By: Caitlin Falco
Experimental filmmaking is far from a novelty in the film and media industry, and these “independent” films compose a relatively large part of the market. But some filmmakers, in addition to experimenting with content, have begun to develop innovative ways to shoot and present a film. Roger Beebe, an experimental filmmaker, will be coming to the Campus Theatre on Nov. 1 at 7 p.m. to present his most recent work, “Films for One to Eight Projectors.”
“My form of experimental filmmaking is at least partially about finding a way of making films that it’s easy to embrace as a maker. My filmmaking is based in a DIY culture that values those things that society has deemed worthless, like the 16-millimeter projectors that I buy for $10 apiece–or like the thrift store clothes, couches, etc. that are a big part of the rest of my life,” Beebe said.
Transforming the theater into a multimedia landscape, Beebe will utilize several projectors to completely alter how the film is viewed. What’s the inspiration for this multi-projector project?
After being invited to do a show in a planetarium, “[I got] really got excited about the possibility of making giant compositions of different kinds of images interacting with each other,” Beebe said.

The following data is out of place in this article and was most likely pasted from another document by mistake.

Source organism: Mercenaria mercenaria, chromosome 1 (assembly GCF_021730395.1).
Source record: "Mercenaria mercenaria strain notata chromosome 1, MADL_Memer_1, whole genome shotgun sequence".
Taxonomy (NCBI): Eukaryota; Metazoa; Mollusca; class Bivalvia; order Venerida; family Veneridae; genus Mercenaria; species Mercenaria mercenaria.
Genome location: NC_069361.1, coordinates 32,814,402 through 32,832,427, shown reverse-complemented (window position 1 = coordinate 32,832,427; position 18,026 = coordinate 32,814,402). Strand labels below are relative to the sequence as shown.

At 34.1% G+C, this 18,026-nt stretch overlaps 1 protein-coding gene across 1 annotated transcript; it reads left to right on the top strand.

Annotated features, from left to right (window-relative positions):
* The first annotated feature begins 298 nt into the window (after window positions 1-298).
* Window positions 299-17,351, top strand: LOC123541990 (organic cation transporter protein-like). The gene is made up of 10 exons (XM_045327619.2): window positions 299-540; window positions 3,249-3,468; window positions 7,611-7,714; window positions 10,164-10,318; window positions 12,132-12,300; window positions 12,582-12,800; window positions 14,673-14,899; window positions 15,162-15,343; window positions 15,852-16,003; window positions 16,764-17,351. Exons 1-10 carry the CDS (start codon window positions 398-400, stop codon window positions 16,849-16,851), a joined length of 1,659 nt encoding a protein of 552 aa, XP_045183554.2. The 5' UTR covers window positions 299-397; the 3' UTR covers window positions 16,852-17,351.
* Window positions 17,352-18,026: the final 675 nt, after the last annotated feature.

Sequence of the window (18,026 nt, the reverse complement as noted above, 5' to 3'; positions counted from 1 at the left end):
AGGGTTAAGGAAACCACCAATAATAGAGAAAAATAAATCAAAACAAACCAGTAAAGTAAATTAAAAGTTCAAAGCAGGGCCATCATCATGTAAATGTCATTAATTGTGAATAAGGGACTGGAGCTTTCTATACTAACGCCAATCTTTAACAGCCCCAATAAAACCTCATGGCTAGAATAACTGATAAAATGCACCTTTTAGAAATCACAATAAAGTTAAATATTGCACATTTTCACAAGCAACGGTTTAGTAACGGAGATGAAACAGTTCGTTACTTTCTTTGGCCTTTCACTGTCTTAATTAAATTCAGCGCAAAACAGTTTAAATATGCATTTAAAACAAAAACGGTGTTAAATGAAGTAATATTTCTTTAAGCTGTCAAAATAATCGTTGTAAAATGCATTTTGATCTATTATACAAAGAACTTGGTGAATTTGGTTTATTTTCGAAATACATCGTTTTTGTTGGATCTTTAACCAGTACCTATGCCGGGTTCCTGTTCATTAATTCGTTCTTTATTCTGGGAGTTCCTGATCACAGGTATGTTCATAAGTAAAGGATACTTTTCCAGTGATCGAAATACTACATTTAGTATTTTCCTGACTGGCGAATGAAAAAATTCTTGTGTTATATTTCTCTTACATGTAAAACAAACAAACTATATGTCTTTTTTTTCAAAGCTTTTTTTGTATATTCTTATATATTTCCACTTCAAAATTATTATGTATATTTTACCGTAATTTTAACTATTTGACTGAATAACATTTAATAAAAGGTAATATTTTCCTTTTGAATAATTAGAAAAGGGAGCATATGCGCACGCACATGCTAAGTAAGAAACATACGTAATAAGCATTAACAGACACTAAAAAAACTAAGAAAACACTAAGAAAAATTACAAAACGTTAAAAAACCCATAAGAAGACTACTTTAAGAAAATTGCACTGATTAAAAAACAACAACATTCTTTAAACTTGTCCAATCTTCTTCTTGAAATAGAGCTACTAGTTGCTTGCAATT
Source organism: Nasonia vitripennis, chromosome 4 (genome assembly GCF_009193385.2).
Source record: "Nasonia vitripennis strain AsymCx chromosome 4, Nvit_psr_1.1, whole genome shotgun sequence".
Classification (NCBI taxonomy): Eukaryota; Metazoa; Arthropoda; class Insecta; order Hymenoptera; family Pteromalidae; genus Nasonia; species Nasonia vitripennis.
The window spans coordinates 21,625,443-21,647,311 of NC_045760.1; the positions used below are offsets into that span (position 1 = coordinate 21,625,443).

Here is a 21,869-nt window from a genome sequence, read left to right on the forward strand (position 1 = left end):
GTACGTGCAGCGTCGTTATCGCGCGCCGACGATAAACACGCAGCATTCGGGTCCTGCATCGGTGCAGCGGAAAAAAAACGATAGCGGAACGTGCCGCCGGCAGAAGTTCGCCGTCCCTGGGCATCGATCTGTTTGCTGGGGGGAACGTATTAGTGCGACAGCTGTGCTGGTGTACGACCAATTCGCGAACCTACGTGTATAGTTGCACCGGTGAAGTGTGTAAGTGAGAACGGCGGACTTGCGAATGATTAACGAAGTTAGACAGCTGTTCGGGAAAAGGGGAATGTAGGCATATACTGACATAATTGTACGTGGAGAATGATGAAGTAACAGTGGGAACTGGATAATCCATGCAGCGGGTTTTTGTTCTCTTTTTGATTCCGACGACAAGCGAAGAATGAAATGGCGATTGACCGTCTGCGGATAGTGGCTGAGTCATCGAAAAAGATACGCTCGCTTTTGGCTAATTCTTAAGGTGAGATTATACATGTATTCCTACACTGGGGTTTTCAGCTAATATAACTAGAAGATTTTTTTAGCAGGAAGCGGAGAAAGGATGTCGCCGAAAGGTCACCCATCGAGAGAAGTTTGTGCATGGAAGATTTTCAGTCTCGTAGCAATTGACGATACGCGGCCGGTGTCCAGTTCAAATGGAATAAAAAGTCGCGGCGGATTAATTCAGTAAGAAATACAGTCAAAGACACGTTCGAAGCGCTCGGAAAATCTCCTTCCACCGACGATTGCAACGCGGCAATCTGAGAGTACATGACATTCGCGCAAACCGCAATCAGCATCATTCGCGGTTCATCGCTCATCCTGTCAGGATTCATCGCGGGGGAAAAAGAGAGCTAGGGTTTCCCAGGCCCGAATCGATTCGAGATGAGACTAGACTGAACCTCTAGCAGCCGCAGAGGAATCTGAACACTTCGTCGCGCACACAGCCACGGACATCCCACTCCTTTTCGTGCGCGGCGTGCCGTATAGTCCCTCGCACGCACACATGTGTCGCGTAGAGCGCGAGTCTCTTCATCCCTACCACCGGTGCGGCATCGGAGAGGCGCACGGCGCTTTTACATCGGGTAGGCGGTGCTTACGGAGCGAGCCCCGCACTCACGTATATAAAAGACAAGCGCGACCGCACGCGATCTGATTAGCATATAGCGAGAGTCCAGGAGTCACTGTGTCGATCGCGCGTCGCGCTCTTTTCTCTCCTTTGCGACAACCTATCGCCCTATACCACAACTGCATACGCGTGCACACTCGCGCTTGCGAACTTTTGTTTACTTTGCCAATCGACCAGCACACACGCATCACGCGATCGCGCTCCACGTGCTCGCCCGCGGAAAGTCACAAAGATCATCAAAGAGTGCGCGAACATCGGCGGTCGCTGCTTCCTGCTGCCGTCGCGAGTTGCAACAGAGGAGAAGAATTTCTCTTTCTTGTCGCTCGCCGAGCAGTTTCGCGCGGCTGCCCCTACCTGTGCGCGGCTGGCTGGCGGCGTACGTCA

No longer bound by what he calls “the limitations of the frame,” Beebe believes that multiple projectors add tremendously to the presentation of the film.
“The quality of liveness is something we’re losing in society. Sure, you can stream lots of things through Netflix, but there’s a kind of indifference to that process that the multiple projections contests. It’s almost like watching a tightrope walker, complete with the thrills of the stumbles and near falls. But there’s also a rhythmic complexity that you can get with multiple projections that you can’t get with a single projector,” Beebe said.
Aside from experimenting with how his films are shown, he shares a unique perspective on how his films are made. While Hollywood and more mainstream filmmakers embrace the constant onslaught of new technology by releasing movies in 3D and Blu-ray, Beebe reinforces his belief of living modestly by shooting with more simple technology.
“Sure, everyone loves their iPhones or their new Canon 5Ds or whatever, but I shoot on a camera that was made in 1971, and other than an occasional repair, I basically don’t have to do anything to keep it looking great. With video or new media, the tools become outmoded incredibly quickly, so every few years you need new software, a new computer, a new camera, etc. You’ll blow thousands of dollars on these, and the old gear just goes in the landfill. So I’m standing there at the landfill trying to make treasure out of your trash. And it turns out that 16-millimeter especially is still a pretty incredible, and incredibly simple, technology.”
Although his newest film requires eight projectors, Beebe takes pride in the fact that everything he needs fits into the back of his Toyota Prius.
“I do like being able to transform almost any space into a microcinema. It makes me feel like cinema could happen anywhere, not just at the multiplex or arts house,” Beebe said.